The A50s weren't down for the count yet, though. While 2 of the three presets left a really bad taste in my mouth, I still had one functional preset. Firing up CoD4 (and later on MW2) revealed that the A50s were decent gaming performers albeit on the disappointing side in terms of sound quality. It does perform fine when getting down to the nitty gritty, with a little more bass than I'd prefer out of competitive gaming cans. While the audio quality isn't great, positional cues and details were decent to good. The problem is that it's a closed headset, and everything sounds congested. The A40s sound more open, airy, and balanced, even with the speaker tags on. As far as the wireless capabilities, I find it to be great, where it takes quite a bit of distance for the A50's to drop the audio. I didn't notice and snap, crackles, or pops, nor did I get any hiss until you crank the volume quite a bit past the point where I'd say it's humanly necessary.

I'll get to the specifics in the break down.



Build Quality: The Astro A50 shares the same body and aesthetic design of the A40s, which is to say, they look/feel great for a headset. There are a few key differences from the A40s.

1. The microphone is permanently affixed to the left earcup. The A40's is removable.
2. The cups are closed, and unlike the A40s, can't be removed for a semi-open design. They are now fully closed.
3. The right cup can be pressed on the sides to adjust voice/game volume, similar to the Mixamp's voice/game knob, with the exception that it's two hidden buttons you press, not turn.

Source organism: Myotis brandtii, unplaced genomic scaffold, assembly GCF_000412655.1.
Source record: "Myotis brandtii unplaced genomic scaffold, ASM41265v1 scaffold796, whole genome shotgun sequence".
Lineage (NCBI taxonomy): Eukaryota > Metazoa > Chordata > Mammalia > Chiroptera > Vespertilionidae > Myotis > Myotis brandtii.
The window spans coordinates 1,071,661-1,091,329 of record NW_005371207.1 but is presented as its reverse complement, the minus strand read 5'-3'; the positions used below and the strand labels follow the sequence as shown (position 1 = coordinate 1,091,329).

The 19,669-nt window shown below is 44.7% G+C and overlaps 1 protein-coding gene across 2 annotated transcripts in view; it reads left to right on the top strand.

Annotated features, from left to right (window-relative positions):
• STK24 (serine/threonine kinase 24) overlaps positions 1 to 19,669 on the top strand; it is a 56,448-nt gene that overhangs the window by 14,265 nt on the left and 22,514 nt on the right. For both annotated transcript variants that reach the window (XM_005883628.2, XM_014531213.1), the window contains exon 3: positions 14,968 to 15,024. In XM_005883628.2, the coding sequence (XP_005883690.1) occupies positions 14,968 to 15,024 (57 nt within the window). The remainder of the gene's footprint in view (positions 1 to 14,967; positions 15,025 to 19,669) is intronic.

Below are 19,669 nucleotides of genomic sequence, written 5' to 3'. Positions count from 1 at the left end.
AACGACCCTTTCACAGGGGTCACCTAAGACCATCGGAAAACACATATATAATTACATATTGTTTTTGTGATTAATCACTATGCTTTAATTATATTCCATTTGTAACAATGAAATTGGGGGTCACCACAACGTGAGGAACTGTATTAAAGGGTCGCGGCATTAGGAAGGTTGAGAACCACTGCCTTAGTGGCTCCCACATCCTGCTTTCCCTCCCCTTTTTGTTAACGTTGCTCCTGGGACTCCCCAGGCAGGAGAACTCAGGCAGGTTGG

4. On the rear of the right cup is where the power button, preset slider (EQ), and volume adjustment is placed.
5. On the rear of the left cup is where the mini usb input (for charging), and the 2.5mm controller input (for the 360 controller) is placed.

Build-wise, I felt the parts used were pretty high quality. Astro made a pretty reliable looking headset here. Nothing looks or feels cheap. The plastic used looks high-grade, and looks like it can take a beating. I'd still handle it with care, however. The only area of 'weakness' that I'd be wary of, is the headband padding piece which sort of 'floats' in the center of the headband. Doesn't look like it'd be a problem, but it's the only area I can see that would probably be the first to give out with rough treatment.

The A50s swivel inward, so you can lay them flat if you need a breather. I find them very comfy letting them rest on my shoulders/neck area, which is rare compared to the vast majority of audiophile headphones which have huge cups, won't swivel, etc.


Comfort: I must have a ginormous head, as I have to wear the A50's fully extended. That, or they don't have enough give. On the opposite side of the size spectrum, the PC360 has enough extension to fit the head of a giant. I wish more headphones allowed that much freedom in size. The A40/A50 is comfortable, but they are at their limit with my head. It could use just a bit more extension, in my opinion.

The pads are made of cloth/velour-like material, which is to say, they are quite comfy to my ears, and won't be heat building/sweat-inducing like typical pleather. I've felt better, but they do their job well.


Microphone: While I'm not too experienced with microphones, I didn't have any issues with my tests. It picks up my voice well. The microphone is long, pliable, and one of the better mics I have used. I don't see anyone having issues with this mic.


Accessories: (will be added at a later date).